Release type: Transcript


Interview - Today Show


The Hon Jason Clare MP
Minister for Education

SUBJECTS: Student strikes; Hamas-Israel conflict

KARL STEFANOVIC: Welcome back to the show. Well, school students in Melbourne and Adelaide will be walking out of class today to stage a strike protesting Israel's invasion and bombardment of Gaza.

SARAH ABO: To discuss. Let's bring in Education Minister Jason Clare in Melbourne.

Minister, good morning. Good to see you. Now, what advice are you giving to schools on this planned strike? We know it's been quite controversial.

JASON CLARE, MINISTER FOR EDUCATION: My view, and I hope it's not controversial, is that school students should be at school during school hours. It's as simple as that.

ABO: Well, why aren't they? I mean, they could be protesting on the weekends, but they're not.

CLARE: Honestly, that's a matter for students and their parents if they want to protest on the weekend. But when school's on, students should be at school. I've spoken to state education ministers about this, that's their view as well. My department's spoken to state education departments about it, that's their view, too. And they've sent notices out to schools to make that clear: that school's on and students should be at school.

STEFANOVIC: Repercussions, from a guidelines point of view and as far as you're concerned, what should they be?

CLARE: What schools are being told is that there's no makeups or catch-ups or redos. If students aren’t at school, then it'll be considered an absence. The key thing is, if you want to change the world, get an education, and that means going to school. So, while school's on, and there's still a couple of weeks till the end of the year, I want to send the really clear message about how important school is and we want our kids at school.

ABO: Minister, you know, the education aspect aside, this obviously has certain members of the community concerned. We know that Jewish groups have been writing to Jacinta Allan in Melbourne, the Premier there, of course, wanting her to step in here. Are you not concerned that this kind of action could stoke antisemitism?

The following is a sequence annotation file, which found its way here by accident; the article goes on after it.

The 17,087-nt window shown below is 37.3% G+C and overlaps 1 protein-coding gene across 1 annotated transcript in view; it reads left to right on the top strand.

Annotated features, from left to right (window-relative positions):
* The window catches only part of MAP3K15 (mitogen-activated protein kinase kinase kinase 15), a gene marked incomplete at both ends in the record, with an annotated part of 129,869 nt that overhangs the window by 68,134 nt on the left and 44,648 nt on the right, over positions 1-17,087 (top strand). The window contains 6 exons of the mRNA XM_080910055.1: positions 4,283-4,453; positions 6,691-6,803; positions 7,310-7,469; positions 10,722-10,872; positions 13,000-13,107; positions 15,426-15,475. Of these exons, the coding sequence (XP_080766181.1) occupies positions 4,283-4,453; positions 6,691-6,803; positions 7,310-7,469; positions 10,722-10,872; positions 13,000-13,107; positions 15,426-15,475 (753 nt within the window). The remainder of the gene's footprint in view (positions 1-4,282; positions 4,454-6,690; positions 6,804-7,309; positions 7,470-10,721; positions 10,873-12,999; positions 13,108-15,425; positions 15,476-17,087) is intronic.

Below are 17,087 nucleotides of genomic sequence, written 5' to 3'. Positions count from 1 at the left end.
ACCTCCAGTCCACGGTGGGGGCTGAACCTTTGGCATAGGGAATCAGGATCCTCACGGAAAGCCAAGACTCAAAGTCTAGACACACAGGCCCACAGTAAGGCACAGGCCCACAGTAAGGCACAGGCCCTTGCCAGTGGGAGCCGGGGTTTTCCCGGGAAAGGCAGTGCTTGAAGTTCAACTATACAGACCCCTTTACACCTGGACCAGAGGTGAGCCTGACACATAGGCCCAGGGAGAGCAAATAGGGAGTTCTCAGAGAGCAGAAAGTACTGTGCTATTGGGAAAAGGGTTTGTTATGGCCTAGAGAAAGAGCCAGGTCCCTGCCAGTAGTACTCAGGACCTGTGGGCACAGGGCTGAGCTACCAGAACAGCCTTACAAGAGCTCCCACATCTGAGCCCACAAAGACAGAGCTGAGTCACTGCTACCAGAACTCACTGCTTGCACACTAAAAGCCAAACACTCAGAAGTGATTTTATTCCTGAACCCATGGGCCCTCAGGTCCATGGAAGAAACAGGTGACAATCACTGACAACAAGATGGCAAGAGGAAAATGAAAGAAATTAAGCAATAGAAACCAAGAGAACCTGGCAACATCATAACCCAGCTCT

CLARE: I want to make sure that we're lowering the temperature here in Australia. We all see on our TV screens the death and destruction. For Jewish Australians and for Muslim Australians, they don't just see that these aren't just dead bodies on either side of the border, these are people with names, and they know these names. That's why people are so anxious, worried, scared sometimes angry and asking for a bit of compassion. Worried about antisemitism and Islamophobia as well.

I've had Jewish friends ring me, tell me they're worried about sending their kids to school. I've had Muslim friends tell me they're worried about their family in Gaza. People telling me of cases of antisemitism and Islamophobia in the streets of Australia at the moment, that's not us. Now, we can't affect what's happening on the other side of the world, but we do have to work together here to lower the temperature and help to keep our country together at this time.

STEFANOVIC: All right, there's a bit of heat even in your own electorate. We appreciate you being on today. Thank you.